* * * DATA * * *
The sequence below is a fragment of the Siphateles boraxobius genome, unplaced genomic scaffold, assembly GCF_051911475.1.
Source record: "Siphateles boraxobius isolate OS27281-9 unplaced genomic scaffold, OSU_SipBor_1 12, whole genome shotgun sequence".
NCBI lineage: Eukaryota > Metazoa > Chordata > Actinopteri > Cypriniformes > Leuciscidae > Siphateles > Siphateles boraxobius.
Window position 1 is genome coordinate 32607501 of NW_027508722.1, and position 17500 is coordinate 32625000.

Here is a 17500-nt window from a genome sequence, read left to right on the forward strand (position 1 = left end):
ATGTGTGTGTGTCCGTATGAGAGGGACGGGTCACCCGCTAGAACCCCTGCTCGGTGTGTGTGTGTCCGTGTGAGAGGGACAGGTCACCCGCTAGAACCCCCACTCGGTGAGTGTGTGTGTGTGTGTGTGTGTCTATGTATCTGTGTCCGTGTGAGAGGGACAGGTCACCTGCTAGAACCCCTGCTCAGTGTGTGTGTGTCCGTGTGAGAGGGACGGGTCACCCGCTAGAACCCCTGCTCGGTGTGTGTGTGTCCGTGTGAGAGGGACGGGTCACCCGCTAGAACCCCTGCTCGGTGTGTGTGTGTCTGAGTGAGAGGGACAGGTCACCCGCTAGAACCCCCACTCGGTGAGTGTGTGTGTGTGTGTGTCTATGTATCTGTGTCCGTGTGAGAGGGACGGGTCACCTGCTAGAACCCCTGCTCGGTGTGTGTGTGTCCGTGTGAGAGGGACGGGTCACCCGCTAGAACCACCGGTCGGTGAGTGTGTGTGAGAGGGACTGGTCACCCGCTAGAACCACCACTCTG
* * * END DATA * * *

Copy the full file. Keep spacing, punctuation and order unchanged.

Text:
The sequence below is a fragment of the Siphateles boraxobius genome, unplaced genomic scaffold, assembly GCF_051911475.1.
Source record: "Siphateles boraxobius isolate OS27281-9 unplaced genomic scaffold, OSU_SipBor_1 12, whole genome shotgun sequence".
NCBI lineage: Eukaryota > Metazoa > Chordata > Actinopteri > Cypriniformes > Leuciscidae > Siphateles > Siphateles boraxobius.
Window position 1 is genome coordinate 32607501 of NW_027508722.1, and position 17500 is coordinate 32625000.

Here is a 17500-nt window from a genome sequence, read left to right on the forward strand (position 1 = left end):
ATGTGTGTGTGTCCGTATGAGAGGGACGGGTCACCCGCTAGAACCCCTGCTCGGTGTGTGTGTGTCCGTGTGAGAGGGACAGGTCACCCGCTAGAACCCCCACTCGGTGAGTGTGTGTGTGTGTGTGTGTGTCTATGTATCTGTGTCCGTGTGAGAGGGACAGGTCACCTGCTAGAACCCCTGCTCAGTGTGTGTGTGTCCGTGTGAGAGGGACGGGTCACCCGCTAGAACCCCTGCTCGGTGTGTGTGTGTCCGTGTGAGAGGGACGGGTCACCCGCTAGAACCCCTGCTCGGTGTGTGTGTGTCTGAGTGAGAGGGACAGGTCACCCGCTAGAACCCCCACTCGGTGAGTGTGTGTGTGTGTGTGTCTATGTATCTGTGTCCGTGTGAGAGGGACGGGTCACCTGCTAGAACCCCTGCTCGGTGTGTGTGTGTCCGTGTGAGAGGGACGGGTCACCCGCTAGAACCACCGGTCGGTGAGTGTGTGTGAGAGGGACTGGTCACCCGCTAGAACCACCACTCTG